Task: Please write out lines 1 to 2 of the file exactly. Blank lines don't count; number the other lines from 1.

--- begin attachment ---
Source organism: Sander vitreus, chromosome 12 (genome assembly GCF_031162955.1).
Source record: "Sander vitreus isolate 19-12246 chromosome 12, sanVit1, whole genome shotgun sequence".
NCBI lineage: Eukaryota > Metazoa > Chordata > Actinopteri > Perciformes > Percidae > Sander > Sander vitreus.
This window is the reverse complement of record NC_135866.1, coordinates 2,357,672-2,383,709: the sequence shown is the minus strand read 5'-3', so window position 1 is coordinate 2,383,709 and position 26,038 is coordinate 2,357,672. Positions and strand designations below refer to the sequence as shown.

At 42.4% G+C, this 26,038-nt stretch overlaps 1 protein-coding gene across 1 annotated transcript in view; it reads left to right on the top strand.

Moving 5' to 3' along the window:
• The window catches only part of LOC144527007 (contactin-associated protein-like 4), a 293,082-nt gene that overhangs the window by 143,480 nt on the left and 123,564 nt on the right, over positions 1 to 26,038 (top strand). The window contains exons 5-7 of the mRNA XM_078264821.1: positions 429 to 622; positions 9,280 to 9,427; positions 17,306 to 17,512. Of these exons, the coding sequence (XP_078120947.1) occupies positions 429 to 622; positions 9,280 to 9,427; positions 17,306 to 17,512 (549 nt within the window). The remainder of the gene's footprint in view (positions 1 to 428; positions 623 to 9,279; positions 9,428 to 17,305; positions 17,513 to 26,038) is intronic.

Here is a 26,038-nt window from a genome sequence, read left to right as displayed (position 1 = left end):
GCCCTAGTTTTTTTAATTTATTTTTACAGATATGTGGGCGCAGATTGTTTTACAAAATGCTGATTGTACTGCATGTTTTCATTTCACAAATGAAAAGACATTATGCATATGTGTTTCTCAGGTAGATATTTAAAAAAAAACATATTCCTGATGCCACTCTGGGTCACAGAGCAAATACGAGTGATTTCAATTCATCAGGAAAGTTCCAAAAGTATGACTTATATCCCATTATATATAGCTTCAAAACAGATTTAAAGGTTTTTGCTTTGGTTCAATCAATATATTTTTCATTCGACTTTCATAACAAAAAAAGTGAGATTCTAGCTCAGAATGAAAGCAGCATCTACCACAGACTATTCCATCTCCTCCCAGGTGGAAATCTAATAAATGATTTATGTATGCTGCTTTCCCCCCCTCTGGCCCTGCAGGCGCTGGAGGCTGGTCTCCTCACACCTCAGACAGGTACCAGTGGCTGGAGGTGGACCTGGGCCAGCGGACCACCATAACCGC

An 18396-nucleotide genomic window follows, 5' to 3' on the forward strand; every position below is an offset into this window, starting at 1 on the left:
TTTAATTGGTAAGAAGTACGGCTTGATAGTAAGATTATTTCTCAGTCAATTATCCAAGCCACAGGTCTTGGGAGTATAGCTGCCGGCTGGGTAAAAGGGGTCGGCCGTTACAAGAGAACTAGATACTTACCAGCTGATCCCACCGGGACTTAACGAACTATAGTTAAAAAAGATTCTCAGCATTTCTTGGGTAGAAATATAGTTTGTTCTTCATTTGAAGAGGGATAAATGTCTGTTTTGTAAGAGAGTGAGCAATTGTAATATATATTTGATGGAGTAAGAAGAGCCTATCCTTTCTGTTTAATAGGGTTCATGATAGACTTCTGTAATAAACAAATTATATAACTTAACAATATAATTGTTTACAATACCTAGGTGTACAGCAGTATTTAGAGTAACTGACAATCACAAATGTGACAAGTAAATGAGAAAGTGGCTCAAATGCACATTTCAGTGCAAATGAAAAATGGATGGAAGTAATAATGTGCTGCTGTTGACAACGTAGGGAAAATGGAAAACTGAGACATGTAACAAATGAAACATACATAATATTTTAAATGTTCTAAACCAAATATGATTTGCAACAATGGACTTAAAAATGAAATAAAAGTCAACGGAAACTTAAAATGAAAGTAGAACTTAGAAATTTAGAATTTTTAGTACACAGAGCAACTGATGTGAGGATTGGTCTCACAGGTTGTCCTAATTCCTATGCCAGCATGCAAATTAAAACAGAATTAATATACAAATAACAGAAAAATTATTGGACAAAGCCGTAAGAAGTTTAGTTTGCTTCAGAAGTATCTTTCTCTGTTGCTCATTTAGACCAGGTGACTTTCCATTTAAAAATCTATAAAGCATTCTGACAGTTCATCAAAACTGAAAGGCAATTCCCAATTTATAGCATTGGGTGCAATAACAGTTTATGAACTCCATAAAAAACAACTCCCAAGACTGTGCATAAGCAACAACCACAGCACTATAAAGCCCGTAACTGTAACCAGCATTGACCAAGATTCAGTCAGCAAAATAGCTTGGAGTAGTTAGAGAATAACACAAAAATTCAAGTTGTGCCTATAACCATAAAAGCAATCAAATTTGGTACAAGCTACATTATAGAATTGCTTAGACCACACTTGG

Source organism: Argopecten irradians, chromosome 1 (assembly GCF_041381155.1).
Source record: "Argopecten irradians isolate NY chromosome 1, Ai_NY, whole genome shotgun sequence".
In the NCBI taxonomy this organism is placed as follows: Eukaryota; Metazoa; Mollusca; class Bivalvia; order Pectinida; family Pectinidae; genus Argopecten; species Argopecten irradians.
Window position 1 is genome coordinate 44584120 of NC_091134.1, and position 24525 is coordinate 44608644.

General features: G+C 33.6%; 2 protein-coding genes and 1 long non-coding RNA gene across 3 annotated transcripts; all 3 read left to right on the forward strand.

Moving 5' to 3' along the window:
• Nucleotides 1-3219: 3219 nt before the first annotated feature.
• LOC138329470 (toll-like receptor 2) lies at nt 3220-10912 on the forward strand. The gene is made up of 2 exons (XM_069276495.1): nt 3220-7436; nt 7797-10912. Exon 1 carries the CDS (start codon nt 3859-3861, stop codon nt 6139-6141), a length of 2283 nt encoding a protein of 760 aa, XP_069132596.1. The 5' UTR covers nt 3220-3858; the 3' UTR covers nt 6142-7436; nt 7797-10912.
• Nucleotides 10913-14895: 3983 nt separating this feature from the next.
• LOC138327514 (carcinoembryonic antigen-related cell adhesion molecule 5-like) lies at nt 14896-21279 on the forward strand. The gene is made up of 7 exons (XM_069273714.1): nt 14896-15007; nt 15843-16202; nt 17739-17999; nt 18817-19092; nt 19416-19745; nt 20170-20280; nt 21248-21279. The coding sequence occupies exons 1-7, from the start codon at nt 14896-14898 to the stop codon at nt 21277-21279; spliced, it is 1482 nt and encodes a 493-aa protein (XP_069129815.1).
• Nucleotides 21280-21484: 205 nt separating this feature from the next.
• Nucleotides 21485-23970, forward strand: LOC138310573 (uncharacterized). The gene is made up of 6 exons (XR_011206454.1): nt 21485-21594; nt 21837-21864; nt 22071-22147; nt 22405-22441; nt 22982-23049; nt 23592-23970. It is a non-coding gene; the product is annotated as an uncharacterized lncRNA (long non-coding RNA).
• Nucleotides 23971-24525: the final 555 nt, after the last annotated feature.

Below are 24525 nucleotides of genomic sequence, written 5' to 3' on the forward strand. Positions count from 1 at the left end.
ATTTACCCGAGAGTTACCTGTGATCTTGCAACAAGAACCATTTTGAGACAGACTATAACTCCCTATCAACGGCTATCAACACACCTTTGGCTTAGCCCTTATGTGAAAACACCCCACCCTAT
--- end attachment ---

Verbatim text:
Source organism: Sander vitreus, chromosome 12 (genome assembly GCF_031162955.1).
Source record: "Sander vitreus isolate 19-12246 chromosome 12, sanVit1, whole genome shotgun sequence".